- Modified water pipe and thermostat housing. It's difficult to tell in this pic unless you know what you are looking at, but there is a 1.5" water pipe that runs under the exhaust manifold. This used to be much more straight, but prevented the turbo from being mounted where it is
    - Radiator hoses. You can see one of them attached near the intake manifold (radiator is not installed in this pic). the lower hose is blue and runs around the engine under the intake manifold (out of site)
    - Clutch. Long story here, but I had to pull the engine and replace the throw out bearing due to poor installation on yours truly. The GM part is a bit unique and required some adjustment on how I supported it. I'll have to explain later, but it should be fixed now (haven't found the balls to test it again)
    - Intercooler radiator. I bought a custom unit from Bell Intercoolers. It's going to fit (very snuggly) in front of the stock radiator. More pics in the future.
    - Overflow bottle, catch can, windshield washer bottle, and oil filter. You can see some of these, but the oil filter and windshield washer bottle are under the intake manifold so you can't see them from here....more pics later. I also moved the brake/clutch reservoir to the driver's side to shorter the lines (and make room for the overflow and catch can)

    The cooling system is now basically done other than running the lines from the oil cooler (not installed yet), heater, overflow, and turbo (like I said, almost done, haha). Fuel needs one more line from the chassis to the high pressure fuel pump.

    The next big tasks are the oil tank (yeah, I need to fit a 6.5" oil tank in there!), oil cooler (will go above the transmission), air intake (uhhh, ????), and finish the WG. It's all down hill from there!

    Daniel
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  10. #50
    Join Date
    May 2013
    Location
    South Bay, CA
    Posts
    253

    Thumbs up

    I finally have updates, and I'm happy to say the updates are significant. It's not running yet, but it's closer. I couldn't figure out how to order the photos in a useful way so I'll try to tell you which pic to look at.

    - Pedal box & throttle pedal (2 first pics): I made a spacer and a new cover (blue protective film still on the cover) for the pedal box. This was necessary to fit the DBW throttle pedal. I made the box out of channel aluminum, but of course I could not find the exact dimensions I wanted so I had to machine the part I had. It was originally 2x1x1/8" channel which is now 1-7/8x5/8x1/16" (ish). That was sort of a pain because I was dealing with a 3ft section which meant I had to machine it in sections. This was limited by the travel of the bed on the mill and the part would vibrate violently if I went far beyond the vice holding it. The spacer is two pieces (one U-shaped and the other straight) riveted together to make the full perimeter. The pedal itself is mounted to the main bolt that the clutch and brake pedal pivot on. There were two 3/8" spacers that Caterham conveniently used which have been replaced by the square looking parts next to the pedal. I made a plate that bolted to those square parts and to the pedal. Then was the challenge of attaching the two pedals which were now working in different planes. The GM DBW pedal moves through approximately 20° and from what I can tell most cars have a 2" travel of the throttle pedal. I figured out that this was achievable by just linking the two parts together as is thanks to the motion ratio on the Caterham pedal. The second picture tries to show you the linkage, but it's not a great view. Basically the link is made by welding two 3/8" rod-ends together to make a sort of offset turnbuckle (that is not adjustable). To link these rod-ends to each pedal a stud (really a cut bolt) was welded to each.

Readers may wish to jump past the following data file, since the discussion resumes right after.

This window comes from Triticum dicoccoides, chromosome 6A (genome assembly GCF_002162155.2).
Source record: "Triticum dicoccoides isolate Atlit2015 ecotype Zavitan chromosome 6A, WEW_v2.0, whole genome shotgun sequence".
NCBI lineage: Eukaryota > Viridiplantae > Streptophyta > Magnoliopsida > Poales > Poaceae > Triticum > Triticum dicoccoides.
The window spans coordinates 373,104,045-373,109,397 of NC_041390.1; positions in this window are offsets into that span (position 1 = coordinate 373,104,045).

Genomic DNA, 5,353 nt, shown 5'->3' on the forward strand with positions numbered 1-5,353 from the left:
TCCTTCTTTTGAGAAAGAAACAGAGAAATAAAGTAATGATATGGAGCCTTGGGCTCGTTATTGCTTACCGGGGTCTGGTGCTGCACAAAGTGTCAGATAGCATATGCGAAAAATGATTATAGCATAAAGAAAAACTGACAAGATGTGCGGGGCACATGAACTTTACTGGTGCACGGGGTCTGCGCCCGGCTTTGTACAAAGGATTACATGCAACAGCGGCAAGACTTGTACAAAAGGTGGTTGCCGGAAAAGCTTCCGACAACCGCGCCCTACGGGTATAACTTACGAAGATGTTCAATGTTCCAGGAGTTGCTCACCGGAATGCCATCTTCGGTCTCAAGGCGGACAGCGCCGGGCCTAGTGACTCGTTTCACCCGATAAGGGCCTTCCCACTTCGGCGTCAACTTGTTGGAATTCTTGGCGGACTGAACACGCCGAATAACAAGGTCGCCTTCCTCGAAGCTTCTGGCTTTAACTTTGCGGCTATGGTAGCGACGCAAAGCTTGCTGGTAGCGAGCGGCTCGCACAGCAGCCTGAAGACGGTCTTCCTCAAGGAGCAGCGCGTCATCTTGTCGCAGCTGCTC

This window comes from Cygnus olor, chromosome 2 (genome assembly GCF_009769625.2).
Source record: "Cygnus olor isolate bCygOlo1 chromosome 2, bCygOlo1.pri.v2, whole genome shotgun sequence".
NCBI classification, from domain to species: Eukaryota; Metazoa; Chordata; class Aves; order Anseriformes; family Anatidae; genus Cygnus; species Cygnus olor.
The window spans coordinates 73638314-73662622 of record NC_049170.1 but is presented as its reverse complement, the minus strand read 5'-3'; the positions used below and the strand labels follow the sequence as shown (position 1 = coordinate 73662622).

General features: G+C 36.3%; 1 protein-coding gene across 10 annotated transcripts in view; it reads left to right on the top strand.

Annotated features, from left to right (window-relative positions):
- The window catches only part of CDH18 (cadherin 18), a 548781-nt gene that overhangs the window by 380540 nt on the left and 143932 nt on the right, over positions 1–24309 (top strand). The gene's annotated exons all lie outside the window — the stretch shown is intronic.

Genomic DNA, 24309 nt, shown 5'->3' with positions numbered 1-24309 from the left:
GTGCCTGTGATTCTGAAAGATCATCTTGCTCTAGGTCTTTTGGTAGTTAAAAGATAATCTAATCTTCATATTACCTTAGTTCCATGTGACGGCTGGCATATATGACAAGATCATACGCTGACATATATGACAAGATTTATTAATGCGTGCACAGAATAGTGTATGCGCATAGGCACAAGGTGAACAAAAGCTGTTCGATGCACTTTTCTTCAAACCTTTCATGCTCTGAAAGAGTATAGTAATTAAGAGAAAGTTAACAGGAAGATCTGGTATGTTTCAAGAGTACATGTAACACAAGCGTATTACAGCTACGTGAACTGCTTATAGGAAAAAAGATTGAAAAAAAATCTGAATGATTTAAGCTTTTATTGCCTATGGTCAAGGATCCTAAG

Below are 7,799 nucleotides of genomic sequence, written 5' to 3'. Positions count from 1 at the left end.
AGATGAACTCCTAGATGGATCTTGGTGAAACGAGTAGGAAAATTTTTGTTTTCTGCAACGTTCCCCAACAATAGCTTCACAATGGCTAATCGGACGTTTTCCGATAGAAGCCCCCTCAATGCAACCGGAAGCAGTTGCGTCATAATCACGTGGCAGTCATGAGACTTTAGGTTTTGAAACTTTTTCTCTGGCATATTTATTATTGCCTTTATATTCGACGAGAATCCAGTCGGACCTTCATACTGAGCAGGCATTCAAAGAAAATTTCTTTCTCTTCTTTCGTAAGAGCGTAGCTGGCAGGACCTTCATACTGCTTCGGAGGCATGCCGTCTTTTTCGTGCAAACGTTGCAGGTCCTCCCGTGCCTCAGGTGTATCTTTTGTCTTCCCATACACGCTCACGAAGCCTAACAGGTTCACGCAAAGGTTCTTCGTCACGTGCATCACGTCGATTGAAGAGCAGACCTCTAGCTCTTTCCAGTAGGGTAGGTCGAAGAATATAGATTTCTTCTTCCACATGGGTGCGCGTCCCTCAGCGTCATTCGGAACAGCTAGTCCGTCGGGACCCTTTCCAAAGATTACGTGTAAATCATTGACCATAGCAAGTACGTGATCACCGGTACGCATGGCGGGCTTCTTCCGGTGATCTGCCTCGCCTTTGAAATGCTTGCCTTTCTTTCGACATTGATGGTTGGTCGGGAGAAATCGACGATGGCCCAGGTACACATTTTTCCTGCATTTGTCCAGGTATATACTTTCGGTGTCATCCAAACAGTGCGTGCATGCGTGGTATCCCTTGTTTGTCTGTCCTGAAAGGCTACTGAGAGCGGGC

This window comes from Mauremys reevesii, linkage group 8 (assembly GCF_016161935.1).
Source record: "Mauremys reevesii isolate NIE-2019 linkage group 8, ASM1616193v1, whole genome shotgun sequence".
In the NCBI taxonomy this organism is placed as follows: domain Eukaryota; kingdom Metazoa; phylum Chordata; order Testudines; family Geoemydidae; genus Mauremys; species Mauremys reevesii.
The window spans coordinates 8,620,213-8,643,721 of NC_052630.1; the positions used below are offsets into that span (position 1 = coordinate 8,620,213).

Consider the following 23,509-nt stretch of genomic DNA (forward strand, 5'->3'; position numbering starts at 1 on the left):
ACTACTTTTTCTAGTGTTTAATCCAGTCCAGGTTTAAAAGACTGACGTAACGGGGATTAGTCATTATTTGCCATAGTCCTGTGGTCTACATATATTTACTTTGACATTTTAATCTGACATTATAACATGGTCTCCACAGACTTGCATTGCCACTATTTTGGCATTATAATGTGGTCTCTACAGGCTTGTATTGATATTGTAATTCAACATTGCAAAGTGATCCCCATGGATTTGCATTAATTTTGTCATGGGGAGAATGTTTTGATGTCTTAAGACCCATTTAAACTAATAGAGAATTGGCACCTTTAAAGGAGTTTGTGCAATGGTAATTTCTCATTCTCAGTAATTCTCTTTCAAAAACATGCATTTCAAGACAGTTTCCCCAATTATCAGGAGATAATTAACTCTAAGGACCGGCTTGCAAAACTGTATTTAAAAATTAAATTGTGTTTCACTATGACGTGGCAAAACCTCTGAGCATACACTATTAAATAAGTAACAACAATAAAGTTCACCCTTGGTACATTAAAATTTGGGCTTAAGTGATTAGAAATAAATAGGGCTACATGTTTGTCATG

- Wastegate & exhaust manifold (7th, 9th, and 10th pics): I ended up changing my mind on where to mount the WG. I had originally put the v-band under the turbo, but this created a bad angle between the main flow and the bypassed flow. It also created issues with other plumbing that needed the space which would have been consumed by the tube from the manifold to the WG. I moved the WG as it is shown here now. It's tucked right up next to the block as low as I could make it. This barely clears just about everything. The WG is difficult to package due to all the hoses that need to connect to it. There are four lines attached to it (other than the exhaust gas): boost, vacuum, water in, and water out. This makes the small size of the WG require a rather large packaging space. You can sort of see this in the dark picture. Once the WG was mounted to the down-pipe the rest was relatively easy. I had already cut some tubing that got me from the WG to the exhaust manifold. Unfortunately it was not possible to install the manifold with the long pipe welded to it (I tried it before welding). This meant I needed to add another v-band to the system which you can see nicely attached to the manifold. I still need to clean up some of the welds (internally) and add some heat shields, but it's largely done.

    - Air intake (8th and 11th pics): This turned out to be relatively easy, but had me worried for a long time. In the picture showing the compressor inlet you can see why, there is a large -16AN hose end right in front of the compressor. After some thought and testing a bunch of different fittings I discovered that I could reroute this large hose (this hose is the return line on the dry sump: important!) around the turbo by using a 90° fitting. This cleared the way for what you see in the other picture which is a partially completed inlet tube (next to the compressor outlet pipe). This was made by welding three bends together. In a later picture you can see a big empty space behind the oil tank. This is where the air filter will eventually go. I'll talk more about how this space became so empty later.